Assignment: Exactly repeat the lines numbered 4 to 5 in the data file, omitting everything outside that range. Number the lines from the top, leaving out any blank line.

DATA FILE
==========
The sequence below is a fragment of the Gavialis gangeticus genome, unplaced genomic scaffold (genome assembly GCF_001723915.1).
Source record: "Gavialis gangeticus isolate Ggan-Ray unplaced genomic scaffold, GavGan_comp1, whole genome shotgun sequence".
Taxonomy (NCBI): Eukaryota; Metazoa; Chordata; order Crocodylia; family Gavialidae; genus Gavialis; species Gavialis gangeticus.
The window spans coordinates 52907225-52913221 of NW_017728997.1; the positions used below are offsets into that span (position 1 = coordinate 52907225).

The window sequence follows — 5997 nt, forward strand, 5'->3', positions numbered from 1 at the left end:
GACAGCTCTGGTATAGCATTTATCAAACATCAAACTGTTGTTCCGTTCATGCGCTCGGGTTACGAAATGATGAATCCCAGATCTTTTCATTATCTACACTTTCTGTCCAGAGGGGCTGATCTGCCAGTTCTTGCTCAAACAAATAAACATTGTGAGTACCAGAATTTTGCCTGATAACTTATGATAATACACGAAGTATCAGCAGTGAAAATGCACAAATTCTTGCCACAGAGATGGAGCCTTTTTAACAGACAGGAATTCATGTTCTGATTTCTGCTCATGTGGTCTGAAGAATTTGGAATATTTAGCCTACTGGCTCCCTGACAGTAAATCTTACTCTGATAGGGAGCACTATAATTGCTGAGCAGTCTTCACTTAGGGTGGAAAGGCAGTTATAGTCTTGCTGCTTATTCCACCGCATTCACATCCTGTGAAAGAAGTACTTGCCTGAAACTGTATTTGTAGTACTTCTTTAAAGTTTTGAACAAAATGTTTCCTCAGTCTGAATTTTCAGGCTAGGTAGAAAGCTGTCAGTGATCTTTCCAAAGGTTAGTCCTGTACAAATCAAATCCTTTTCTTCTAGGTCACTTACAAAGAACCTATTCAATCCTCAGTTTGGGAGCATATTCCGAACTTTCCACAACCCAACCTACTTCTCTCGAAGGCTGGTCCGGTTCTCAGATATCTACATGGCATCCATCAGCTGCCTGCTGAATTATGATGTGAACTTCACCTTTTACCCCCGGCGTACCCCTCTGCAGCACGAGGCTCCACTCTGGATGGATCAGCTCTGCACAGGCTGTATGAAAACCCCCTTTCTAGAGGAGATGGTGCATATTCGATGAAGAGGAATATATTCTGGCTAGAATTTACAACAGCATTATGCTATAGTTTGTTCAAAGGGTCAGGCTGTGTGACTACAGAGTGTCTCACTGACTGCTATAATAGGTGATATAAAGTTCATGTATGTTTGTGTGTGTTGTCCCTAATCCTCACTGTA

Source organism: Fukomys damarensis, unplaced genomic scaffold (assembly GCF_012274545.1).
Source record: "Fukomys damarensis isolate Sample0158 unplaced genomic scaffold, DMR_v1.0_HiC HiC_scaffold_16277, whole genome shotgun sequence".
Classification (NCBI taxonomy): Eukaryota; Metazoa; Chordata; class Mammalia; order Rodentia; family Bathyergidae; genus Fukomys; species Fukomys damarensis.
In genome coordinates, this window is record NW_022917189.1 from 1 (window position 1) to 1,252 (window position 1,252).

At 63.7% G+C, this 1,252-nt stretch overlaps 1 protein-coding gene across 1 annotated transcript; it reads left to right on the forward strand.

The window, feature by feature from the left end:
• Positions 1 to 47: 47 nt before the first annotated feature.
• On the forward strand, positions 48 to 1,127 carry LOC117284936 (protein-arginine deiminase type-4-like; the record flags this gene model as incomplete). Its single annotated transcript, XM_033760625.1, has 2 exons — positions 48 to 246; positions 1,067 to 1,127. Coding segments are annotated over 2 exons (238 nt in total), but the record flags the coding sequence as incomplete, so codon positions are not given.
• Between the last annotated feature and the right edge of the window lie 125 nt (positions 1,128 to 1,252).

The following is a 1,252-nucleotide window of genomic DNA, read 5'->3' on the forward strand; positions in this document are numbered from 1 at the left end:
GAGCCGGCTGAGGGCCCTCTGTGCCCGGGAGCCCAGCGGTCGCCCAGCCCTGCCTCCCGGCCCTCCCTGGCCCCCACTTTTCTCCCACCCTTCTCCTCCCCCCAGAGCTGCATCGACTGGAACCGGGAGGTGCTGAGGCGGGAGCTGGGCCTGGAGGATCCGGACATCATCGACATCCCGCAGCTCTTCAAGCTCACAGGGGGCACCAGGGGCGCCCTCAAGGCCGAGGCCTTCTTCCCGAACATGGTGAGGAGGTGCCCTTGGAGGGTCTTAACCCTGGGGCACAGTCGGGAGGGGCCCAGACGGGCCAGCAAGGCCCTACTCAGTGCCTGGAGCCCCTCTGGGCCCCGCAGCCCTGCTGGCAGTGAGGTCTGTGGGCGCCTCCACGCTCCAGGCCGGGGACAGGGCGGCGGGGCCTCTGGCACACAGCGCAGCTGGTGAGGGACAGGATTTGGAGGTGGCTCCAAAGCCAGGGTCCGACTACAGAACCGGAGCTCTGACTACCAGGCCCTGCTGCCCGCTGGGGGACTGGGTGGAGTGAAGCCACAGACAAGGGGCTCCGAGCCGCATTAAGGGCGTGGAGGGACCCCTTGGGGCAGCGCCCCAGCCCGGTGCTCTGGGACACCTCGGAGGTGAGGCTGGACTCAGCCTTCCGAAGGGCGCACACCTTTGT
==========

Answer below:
The window spans coordinates 52907225-52913221 of NW_017728997.1; the positions used below are offsets into that span (position 1 = coordinate 52907225).

The window sequence follows — 5997 nt, forward strand, 5'->3', positions numbered from 1 at the left end: